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In Re Annexation To City of Danville

OPINION FILED MAY 13, 1980.

IN RE ANNEXATION TO THE CITY OF DANVILLE. — (MARY JANE KIDD ET AL., PETITIONERS-APPELLANTS,

v.

LYNCH AREA FIRE PROTECTION DISTRICT ET AL., OBJECTORS-APPELLEES.)



APPEAL from the Circuit Court of Vermilion County; the Hon. WILLIAM J. SUNDERMAN, Judge, presiding.

MR. JUSTICE WEBBER DELIVERED THE OPINION OF THE COURT:

This appeal lies from an order of the circuit court of Vermilion County dismissing a petition to annex certain territory to the city of Danville. We reverse and remand.

Two basic issues are raised: (1) whether the circuit court committed error in dismissing on the basis of a stipulation of fact about which there is some dispute, and (2) whether an annexation petition, at the time it is circulated, must have attached to it the same description as is attached at the time of filing.

Since there was no evidentiary hearing, the facts must be gleaned from the common law record and the briefs of the parties. As we understand the case, certain property owners and electors of an unincorporated area known as "Central Park" filed a petition with the circuit court of Vermilion County requesting annexation to the city of Danville. The required notice was published and the court after several continuances proceeded to a hearing. It first heard some perimeter objections, and then, in an effort to simplify the proceedings, counsel for the petitioners and the objectors offered a stipulation of facts to the court.

The parties have some quarrel over the exact meaning of the stipulation, but a fair reading of it convinces us that the principal thrust was that the legal description of the territory to be annexed was added to the petition after the signatures were obtained and that the petitions did not have a legal description attached to them at the time of circulation. There was a dispute as to whether the signers were shown a diagram at the time of signing.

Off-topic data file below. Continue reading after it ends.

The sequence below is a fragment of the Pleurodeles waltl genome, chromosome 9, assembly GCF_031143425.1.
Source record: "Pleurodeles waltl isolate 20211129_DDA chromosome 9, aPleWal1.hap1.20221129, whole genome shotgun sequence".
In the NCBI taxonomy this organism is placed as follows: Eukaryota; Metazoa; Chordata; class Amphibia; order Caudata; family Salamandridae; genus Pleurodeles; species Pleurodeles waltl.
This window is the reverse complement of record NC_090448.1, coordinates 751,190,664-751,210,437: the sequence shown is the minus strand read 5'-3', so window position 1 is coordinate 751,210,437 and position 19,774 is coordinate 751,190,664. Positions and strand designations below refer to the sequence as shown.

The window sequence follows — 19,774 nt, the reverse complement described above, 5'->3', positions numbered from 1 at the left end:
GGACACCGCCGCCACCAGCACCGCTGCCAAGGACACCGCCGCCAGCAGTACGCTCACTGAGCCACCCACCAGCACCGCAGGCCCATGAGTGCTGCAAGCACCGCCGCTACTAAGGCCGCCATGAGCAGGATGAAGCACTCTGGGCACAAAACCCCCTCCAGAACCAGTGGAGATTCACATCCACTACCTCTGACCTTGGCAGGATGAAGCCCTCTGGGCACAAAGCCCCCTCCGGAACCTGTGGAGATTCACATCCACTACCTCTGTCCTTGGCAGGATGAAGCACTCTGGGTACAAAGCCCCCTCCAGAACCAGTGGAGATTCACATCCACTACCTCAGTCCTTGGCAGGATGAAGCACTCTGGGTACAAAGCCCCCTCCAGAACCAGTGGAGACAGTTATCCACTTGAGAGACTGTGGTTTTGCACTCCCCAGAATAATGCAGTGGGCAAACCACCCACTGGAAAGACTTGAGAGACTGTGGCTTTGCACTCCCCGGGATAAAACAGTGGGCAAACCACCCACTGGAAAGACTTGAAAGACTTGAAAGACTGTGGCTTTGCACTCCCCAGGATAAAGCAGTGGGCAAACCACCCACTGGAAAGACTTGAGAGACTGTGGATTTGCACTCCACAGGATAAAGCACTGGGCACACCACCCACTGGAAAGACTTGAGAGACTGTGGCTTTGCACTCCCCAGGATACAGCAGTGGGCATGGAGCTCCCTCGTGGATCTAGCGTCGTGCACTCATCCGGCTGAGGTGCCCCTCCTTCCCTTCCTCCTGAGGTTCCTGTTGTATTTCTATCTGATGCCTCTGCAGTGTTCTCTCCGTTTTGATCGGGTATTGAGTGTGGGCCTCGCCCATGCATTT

The trial court received memoranda of law from the parties and entered a final order reciting in part:

"2. That it was previously stipulated by the parties that when the Petition for annexation was circulated and signed it did not contain or have attached to it a description of the territory to be annexed;

3. That the failure to have a description attached to the Petition when it was circulated and signed renders the Petition defective."

The parties admit that this is a case of first impression and that no Illinois authority exists on the precise point, viz., the necessity for a description to be included with an annexation petition at the time of circulation and signing. The answer must be found in the statutes themselves, which are sections 7-1-1 through 7-1-4 of the Municipal Code (Ill. Rev. Stat. 1977, ch. 24, pars. 7-1-1 through 7-1-4).

Since these statutes are quite lengthy, it would overburden this opinion to recite them in full. A summary of the statutory scheme will therefore be used.

The annexation process may be initiated either by a written petition of the majority of the property owners and of a majority of the electors residing in the area, or by the enactment of an ordinance by the corporate authorities expressing their desire to annex. The petition or ordinance is then filed with the circuit clerk of the county in which the territory is located, and provisions are made for notice and hearing. The petition shall request that the annexation question be submitted to the corporate authorities; the ordinance shall request that the question be submitted to the electors in the area. No petitioner has the right to withdraw except by the consent of the majority of the other petitioners or by showing that his signature was obtained by fraud or misrepresentation.

Section 7-1-3 of the Municipal Code reads as follows:

"After the filing of the petition but not less than 5 days prior to the date fixed for the hearing, any interested person may file with the circuit clerk his objections (1) that the territory described in the petition or ordinance, as the case may be, is not contiguous to the annexing municipality, (2) that the petition is not signed by the requisite number of electors or property owners of record, (3) that the description of the territory contained in the petition or ordinance, as the case may be, is inadequate, or (4) that the objector's land is located on the perimeter of such territory, that he does not desire annexation, and that exclusion of his land will not destroy the contiguity of such described property with the annexing municipality." Ill. Rev. Stat. 1977, ch. 24, par. 7-1-3.

Then follow requirements for a hearing on the petition or ordinance. Section 7-1-4 directs that a hearing shall first be held on the ...


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